other By: Brian Pearce | April, 20
Sometimes, however, new cartridges are just a “flash in the pan,” as a few years later they are quietly dropped from production and remaining stock lingers on dealers’ shelves. The .204 certainly appears to be different, as the folks at Sturm, Ruger & Co. and Hornady (ammunition) have been pleased with its steady sales. Recognizing just how well it has sold, several rifle companies are now offering guns, and Winchester and Remington have joined Hornady in producing ammunition. All of which adds up to signs of success.
For those who might not be familiar with the .204 Ruger, a brief look seems appropriate. After working together on the .480 Ruger, Hornady Manufacturing and Sturm, Ruger & Co. again teamed up, this time creating a rifle cartridge. The case is basically a .222 Remington Magnum necked to accept .204-inch bullets, with factory loads driving 32- and 40-grain bullets 4,225 and 3,900 fps, respectively. The 32-grain bullet has a ballistic coefficiency (BC) of .210 and with a 200-yard zero drops 4.1 inches at 300 yards or 13.1 inches at 400 yards. The 40-grain V-MAX has a BC of .275 and drops 4.3 inches and 13.2 inches at 300 and 400 yards, respectively (with the same zero). At 500 yards the 40 grainer offers a slightly flatter trajectory than the lighter bullet and, due to its higher BC, bucks the wind noticeably better.
Hornady ammunition produced after June 2004 is loaded with Primex SMP746, a non-canister grade propellant featuring a “de-coppering” agent that helps prevent bullet fouling from developing to any important degree. (This is state-of-the-art technology developed for our military.)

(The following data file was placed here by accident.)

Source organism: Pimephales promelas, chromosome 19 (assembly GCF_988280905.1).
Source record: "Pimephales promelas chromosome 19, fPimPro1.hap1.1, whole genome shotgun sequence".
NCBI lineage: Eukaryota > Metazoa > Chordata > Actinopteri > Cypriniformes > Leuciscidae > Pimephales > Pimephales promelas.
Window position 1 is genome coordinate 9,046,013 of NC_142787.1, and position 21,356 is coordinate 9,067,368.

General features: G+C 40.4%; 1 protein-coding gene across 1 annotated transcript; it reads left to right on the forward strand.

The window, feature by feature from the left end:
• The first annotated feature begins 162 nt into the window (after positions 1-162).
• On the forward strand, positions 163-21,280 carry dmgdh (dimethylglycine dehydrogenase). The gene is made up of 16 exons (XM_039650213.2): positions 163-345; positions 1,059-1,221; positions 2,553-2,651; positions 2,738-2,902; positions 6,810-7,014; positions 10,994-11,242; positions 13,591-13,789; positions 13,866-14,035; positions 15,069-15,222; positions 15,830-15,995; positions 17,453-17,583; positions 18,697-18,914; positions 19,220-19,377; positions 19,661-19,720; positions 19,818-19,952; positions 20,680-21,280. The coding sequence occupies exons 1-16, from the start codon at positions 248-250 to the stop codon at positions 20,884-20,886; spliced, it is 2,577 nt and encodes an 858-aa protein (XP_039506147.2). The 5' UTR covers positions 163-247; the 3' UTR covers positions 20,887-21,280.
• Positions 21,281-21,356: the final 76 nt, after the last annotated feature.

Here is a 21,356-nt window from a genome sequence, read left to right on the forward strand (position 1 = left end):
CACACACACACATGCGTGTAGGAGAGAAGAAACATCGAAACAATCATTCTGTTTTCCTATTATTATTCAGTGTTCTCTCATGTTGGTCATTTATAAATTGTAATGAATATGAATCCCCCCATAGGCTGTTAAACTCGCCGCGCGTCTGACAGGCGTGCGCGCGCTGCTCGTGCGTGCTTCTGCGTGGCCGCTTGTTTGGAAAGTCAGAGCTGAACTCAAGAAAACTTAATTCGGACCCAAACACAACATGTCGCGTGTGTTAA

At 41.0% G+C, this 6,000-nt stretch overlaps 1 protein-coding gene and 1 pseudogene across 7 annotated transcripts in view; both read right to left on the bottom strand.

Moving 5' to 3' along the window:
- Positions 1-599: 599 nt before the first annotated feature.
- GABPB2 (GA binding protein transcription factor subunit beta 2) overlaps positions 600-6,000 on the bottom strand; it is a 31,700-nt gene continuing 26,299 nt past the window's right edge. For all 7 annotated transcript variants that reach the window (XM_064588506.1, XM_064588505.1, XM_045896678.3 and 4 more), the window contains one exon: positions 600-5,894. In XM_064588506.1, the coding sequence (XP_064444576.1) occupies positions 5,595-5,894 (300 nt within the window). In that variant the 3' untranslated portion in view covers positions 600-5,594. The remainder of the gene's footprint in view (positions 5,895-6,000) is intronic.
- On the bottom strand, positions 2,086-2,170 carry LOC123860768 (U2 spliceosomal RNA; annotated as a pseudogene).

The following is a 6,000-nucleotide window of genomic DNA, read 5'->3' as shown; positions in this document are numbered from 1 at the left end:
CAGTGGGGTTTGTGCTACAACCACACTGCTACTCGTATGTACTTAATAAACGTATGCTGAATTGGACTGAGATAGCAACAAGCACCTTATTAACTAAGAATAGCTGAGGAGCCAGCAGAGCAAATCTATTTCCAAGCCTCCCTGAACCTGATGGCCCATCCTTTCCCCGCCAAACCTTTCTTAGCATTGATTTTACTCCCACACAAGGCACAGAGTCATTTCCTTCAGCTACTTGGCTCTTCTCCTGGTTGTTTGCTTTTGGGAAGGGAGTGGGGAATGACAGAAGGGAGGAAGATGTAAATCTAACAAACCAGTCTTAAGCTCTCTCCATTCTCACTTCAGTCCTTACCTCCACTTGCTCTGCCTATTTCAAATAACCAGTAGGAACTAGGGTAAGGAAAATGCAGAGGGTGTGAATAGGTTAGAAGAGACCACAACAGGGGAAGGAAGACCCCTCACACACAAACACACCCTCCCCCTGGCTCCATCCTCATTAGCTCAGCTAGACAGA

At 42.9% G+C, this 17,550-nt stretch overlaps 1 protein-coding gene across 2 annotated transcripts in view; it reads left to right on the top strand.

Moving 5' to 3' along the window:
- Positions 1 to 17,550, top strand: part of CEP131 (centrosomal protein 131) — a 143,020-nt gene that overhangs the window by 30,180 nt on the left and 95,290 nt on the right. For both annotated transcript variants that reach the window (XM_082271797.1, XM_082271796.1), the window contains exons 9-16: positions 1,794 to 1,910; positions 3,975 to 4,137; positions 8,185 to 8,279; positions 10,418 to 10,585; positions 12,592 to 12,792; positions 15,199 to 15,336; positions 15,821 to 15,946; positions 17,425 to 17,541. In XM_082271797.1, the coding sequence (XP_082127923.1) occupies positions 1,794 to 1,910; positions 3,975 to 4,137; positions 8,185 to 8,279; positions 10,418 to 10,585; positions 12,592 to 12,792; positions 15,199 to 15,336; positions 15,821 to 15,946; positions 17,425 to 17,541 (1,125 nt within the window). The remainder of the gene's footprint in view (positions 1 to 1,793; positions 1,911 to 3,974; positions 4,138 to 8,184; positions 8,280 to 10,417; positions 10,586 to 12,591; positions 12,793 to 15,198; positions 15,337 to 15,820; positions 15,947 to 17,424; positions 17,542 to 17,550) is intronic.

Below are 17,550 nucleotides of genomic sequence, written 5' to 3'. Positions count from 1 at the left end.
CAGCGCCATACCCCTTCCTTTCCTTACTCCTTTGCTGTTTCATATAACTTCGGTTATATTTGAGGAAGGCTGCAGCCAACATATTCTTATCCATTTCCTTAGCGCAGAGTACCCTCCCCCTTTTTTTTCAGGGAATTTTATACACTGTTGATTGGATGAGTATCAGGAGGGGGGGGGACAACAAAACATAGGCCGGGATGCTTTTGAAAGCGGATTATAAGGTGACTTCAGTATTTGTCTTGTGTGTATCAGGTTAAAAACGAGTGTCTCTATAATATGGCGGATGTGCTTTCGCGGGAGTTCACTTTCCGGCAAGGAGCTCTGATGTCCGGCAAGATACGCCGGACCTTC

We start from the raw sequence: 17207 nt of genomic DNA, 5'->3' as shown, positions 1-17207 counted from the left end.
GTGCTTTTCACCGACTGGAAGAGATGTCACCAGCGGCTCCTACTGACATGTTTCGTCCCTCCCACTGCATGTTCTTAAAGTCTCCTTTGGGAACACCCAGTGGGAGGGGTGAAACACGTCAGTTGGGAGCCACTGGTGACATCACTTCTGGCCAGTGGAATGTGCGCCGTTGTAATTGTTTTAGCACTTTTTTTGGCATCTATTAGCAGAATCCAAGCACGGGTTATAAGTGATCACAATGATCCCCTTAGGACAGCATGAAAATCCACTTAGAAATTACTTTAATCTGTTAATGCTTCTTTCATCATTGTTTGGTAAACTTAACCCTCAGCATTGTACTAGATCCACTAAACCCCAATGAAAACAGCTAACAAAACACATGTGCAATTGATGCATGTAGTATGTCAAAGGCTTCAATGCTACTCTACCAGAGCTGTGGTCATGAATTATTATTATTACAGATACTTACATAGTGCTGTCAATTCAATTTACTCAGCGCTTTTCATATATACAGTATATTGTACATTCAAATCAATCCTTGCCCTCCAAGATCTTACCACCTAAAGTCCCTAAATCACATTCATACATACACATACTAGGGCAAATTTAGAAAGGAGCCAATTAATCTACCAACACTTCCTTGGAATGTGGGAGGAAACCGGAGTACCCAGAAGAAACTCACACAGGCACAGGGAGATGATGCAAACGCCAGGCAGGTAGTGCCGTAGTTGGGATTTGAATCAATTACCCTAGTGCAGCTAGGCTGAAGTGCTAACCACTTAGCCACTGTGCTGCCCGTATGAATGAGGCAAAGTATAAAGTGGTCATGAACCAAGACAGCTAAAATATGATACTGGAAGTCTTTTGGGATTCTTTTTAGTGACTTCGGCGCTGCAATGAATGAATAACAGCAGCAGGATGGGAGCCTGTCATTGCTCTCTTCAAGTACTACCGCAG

Rapid throat erosion has generally been a concern with cartridges that achieve the above velocities. In the case of the .204, however, powder charges are rather small, and SAAMI maximum average pressures are 57,500 psi, noticeably less than the .22-250 Remington or .220 Swift. According to Hornady engineers, throat erosion should be similar to the .223 Remington; in other words barrel life should be long. (Hornady ammunition is loaded at or below 55,000 psi.)
In the Field
While on a “dog” shoot in Miles City, Montana, I had a chance to work with Winchester Ammunition’s new 34-grain hollowpoint advertised to achieve 4,025 fps (but actually produced 4,116 fps from a 26-inch barrel). The test vehicle was the new Dakota Arms “Serious Predator,” a single-shot bolt action – one of the first Dakota production guns. This is a top-rate outfit featuring a Lilja barrel, a maker renowned for accuracy, and a trigger that can be adjusted down to 2 ounces but comes factory set at one pound. (The rifle I was using was not fitted with this new trigger mechanism, but by the time you read this it will be standard equipment.) Dakota offers three stock options including synthetic (All-Weather Predator), smooth AAA Claro walnut (Serious Predator) and checkered select Claro walnut with shadow-line
The Dakota Serious Predator rifles were topped with Swarovski 6-24x PH-Series (Professional Hunter) scopes, featuring 30mm tubes and Plex reticles (with a couple featuring the TDS reticle). Swarovski Optik is world renowned for its ultra-clear optics, and these scopes proved no exception in the field. This is a serious predator outfit!
Spring had been wet in eastern Montana with rainfall practically every day for the previous two weeks, so our hosts were concerned about getting stuck on the prairie. We decided to let the claylike soil dry one more day. This gave us a chance to fire the guns from the bench at a variety of ranges on fun targets including eggs at around 200 yards and “paper” prairie dogs at 100 to 250 yards. The 34-grain Winchester load made a good showing, but late in the afternoon, the wind gusts became a real challenge, and like any other cartridge, bullets drifted – sometimes erratically.